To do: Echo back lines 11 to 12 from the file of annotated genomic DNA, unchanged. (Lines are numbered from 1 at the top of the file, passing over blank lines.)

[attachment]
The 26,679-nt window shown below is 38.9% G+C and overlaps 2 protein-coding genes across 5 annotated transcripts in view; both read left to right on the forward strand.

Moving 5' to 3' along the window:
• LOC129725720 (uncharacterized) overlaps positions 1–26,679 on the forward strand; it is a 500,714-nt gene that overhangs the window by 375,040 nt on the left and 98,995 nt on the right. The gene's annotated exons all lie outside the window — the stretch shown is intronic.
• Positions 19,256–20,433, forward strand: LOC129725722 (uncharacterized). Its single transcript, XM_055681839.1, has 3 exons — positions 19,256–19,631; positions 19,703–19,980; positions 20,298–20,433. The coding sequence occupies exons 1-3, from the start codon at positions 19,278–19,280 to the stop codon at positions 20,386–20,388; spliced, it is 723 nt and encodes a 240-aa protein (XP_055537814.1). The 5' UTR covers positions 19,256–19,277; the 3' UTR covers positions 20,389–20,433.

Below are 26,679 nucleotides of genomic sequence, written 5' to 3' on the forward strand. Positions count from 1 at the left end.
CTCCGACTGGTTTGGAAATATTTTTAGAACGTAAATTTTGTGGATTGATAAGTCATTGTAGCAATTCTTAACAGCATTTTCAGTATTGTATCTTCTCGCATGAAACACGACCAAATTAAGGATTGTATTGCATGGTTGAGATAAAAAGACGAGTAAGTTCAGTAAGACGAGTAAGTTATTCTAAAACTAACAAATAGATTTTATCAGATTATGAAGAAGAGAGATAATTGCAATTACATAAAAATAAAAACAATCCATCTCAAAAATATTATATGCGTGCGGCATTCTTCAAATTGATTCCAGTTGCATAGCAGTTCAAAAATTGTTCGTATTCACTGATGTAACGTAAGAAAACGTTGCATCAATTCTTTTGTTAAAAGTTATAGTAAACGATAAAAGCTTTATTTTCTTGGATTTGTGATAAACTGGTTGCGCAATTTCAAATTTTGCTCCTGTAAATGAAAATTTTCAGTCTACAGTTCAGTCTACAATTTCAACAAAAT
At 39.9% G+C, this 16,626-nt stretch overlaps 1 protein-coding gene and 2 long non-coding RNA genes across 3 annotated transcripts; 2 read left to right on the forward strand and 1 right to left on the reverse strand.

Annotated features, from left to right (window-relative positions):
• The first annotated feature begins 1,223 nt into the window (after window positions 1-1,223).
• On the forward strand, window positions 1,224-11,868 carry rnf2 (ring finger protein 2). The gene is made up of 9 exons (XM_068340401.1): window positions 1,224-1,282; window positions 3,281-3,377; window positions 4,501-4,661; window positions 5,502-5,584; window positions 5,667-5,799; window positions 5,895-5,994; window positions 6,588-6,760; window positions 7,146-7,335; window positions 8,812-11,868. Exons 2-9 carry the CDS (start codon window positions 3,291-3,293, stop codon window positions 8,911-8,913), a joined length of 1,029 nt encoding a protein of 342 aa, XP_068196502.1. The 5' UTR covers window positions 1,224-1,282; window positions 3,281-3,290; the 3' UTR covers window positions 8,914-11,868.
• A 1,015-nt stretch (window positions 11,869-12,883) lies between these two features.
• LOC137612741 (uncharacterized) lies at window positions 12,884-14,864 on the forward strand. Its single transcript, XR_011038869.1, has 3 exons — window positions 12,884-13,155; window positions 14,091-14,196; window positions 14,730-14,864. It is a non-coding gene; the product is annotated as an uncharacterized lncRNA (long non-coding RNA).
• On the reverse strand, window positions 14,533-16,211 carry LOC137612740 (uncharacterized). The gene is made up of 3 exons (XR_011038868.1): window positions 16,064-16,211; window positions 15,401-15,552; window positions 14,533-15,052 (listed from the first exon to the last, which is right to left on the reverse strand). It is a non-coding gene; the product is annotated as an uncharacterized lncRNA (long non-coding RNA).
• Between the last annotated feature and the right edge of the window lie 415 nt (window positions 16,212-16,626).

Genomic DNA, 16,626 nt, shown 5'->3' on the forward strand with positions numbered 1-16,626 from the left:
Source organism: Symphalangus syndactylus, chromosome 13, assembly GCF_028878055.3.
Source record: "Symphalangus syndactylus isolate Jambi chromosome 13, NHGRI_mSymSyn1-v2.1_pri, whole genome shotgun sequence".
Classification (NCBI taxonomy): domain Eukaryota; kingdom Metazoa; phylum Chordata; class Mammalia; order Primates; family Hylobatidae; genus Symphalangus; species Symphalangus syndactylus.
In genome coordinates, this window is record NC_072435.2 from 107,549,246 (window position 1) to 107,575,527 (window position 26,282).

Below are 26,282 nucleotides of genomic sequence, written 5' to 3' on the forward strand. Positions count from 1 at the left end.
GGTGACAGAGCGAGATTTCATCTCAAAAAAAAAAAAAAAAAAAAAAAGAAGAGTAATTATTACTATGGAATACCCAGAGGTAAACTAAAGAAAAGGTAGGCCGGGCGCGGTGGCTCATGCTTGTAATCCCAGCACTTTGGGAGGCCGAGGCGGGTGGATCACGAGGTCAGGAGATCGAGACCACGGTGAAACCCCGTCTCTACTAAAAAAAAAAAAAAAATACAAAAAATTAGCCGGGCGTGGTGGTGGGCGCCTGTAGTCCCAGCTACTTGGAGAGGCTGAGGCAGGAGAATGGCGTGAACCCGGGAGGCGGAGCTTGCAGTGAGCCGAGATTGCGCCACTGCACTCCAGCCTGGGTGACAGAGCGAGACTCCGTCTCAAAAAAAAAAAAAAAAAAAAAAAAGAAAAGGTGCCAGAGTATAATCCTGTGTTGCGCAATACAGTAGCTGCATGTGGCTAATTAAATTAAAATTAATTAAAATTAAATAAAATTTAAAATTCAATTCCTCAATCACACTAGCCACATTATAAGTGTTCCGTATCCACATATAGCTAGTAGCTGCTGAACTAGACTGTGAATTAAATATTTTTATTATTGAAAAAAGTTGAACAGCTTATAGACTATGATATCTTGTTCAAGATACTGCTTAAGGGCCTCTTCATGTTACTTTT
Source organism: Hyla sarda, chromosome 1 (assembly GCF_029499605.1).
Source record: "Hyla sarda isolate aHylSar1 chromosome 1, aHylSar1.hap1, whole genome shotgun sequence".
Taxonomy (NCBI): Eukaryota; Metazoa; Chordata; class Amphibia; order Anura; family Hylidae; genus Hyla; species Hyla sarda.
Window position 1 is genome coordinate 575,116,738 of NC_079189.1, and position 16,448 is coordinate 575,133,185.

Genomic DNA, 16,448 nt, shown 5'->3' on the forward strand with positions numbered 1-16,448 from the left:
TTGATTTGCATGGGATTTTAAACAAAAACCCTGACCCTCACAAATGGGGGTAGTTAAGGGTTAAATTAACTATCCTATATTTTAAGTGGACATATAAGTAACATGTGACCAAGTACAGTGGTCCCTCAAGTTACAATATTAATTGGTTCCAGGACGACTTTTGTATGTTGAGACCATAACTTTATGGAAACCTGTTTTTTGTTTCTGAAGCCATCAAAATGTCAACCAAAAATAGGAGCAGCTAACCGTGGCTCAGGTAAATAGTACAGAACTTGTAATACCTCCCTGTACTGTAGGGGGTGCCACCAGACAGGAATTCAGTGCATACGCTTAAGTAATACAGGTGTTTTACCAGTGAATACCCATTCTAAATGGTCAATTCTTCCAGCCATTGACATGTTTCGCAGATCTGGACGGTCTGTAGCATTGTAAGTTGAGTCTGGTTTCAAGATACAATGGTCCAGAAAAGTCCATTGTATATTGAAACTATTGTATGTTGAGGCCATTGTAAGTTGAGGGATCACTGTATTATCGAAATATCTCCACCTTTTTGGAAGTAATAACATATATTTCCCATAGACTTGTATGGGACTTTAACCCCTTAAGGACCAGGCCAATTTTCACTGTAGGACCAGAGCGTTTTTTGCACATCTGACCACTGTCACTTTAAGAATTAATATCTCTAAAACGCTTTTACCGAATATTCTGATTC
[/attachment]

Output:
• A 1,015-nt stretch (window positions 11,869-12,883) lies between these two features.
• LOC137612741 (uncharacterized) lies at window positions 12,884-14,864 on the forward strand. Its single transcript, XR_011038869.1, has 3 exons — window positions 12,884-13,155; window positions 14,091-14,196; window positions 14,730-14,864. It is a non-coding gene; the product is annotated as an uncharacterized lncRNA (long non-coding RNA).